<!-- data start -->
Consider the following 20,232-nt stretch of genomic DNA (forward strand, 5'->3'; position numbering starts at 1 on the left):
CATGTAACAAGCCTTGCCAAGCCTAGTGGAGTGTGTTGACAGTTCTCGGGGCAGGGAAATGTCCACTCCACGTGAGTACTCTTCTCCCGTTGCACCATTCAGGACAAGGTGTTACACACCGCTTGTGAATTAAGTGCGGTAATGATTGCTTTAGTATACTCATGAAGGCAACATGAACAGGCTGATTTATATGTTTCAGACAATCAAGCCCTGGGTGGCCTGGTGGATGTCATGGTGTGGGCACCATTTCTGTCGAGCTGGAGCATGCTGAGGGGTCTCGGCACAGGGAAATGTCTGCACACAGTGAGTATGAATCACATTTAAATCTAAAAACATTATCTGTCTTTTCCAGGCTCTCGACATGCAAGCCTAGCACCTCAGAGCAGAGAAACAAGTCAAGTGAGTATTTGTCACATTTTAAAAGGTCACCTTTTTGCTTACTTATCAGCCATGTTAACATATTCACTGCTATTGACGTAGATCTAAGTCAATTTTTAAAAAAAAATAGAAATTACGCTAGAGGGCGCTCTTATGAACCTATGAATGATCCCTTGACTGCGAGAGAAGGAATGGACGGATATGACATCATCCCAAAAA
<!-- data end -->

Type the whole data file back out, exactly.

Consider the following 20,232-nt stretch of genomic DNA (forward strand, 5'->3'; position numbering starts at 1 on the left):
CATGTAACAAGCCTTGCCAAGCCTAGTGGAGTGTGTTGACAGTTCTCGGGGCAGGGAAATGTCCACTCCACGTGAGTACTCTTCTCCCGTTGCACCATTCAGGACAAGGTGTTACACACCGCTTGTGAATTAAGTGCGGTAATGATTGCTTTAGTATACTCATGAAGGCAACATGAACAGGCTGATTTATATGTTTCAGACAATCAAGCCCTGGGTGGCCTGGTGGATGTCATGGTGTGGGCACCATTTCTGTCGAGCTGGAGCATGCTGAGGGGTCTCGGCACAGGGAAATGTCTGCACACAGTGAGTATGAATCACATTTAAATCTAAAAACATTATCTGTCTTTTCCAGGCTCTCGACATGCAAGCCTAGCACCTCAGAGCAGAGAAACAAGTCAAGTGAGTATTTGTCACATTTTAAAAGGTCACCTTTTTGCTTACTTATCAGCCATGTTAACATATTCACTGCTATTGACGTAGATCTAAGTCAATTTTTAAAAAAAAATAGAAATTACGCTAGAGGGCGCTCTTATGAACCTATGAATGATCCCTTGACTGCGAGAGAAGGAATGGACGGATATGACATCATCCCAAAAA